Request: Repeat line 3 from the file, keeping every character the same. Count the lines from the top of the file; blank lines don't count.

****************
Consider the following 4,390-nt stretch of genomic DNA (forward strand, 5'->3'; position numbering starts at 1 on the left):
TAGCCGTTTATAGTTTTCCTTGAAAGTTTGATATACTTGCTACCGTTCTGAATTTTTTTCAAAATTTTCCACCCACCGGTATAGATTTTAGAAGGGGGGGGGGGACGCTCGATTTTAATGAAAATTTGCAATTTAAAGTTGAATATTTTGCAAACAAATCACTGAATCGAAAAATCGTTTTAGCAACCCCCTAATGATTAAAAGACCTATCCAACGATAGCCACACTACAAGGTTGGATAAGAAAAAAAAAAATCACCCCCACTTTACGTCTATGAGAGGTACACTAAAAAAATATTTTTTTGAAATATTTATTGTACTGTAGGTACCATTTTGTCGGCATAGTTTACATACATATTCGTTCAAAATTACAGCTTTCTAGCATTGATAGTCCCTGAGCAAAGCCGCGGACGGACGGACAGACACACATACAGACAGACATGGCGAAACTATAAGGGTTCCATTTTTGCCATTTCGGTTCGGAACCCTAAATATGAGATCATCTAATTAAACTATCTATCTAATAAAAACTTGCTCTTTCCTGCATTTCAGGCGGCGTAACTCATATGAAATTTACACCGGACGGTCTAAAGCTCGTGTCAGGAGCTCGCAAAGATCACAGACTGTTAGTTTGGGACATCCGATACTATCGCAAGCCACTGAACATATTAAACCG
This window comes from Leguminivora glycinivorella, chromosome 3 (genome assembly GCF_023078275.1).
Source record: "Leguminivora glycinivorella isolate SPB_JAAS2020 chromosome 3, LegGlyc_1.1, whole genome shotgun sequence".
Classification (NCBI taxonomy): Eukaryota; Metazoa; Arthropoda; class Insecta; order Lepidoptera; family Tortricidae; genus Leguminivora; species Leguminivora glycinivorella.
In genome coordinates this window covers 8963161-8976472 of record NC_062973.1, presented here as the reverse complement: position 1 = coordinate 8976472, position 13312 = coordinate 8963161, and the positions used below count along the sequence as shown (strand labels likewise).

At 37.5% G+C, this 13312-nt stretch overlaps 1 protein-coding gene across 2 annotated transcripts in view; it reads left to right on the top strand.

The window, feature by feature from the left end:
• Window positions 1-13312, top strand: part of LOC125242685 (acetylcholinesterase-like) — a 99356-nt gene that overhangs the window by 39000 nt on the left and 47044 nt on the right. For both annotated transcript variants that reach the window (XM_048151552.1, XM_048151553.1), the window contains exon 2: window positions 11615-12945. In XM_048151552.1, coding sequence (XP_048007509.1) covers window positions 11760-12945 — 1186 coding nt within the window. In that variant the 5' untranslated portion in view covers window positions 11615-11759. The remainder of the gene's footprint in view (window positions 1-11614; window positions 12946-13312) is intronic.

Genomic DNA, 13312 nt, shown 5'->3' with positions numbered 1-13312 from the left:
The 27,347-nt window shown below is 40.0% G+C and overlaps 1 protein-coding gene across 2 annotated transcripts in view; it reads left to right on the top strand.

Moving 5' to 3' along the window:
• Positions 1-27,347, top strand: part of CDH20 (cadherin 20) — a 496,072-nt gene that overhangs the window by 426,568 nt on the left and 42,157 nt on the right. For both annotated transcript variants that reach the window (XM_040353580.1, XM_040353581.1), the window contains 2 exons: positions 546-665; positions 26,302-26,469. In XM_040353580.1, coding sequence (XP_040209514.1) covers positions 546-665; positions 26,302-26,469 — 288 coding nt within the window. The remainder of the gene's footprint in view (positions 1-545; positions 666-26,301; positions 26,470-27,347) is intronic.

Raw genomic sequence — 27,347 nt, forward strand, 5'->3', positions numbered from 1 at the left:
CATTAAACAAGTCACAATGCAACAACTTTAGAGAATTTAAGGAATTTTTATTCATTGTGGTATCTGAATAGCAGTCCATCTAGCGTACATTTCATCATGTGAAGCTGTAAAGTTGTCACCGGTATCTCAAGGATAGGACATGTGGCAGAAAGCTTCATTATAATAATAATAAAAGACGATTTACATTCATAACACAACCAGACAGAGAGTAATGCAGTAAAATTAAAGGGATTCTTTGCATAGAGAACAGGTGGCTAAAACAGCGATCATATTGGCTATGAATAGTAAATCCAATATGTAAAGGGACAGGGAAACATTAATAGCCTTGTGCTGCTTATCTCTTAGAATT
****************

This window comes from Leguminivora glycinivorella, chromosome 3 (genome assembly GCF_023078275.1).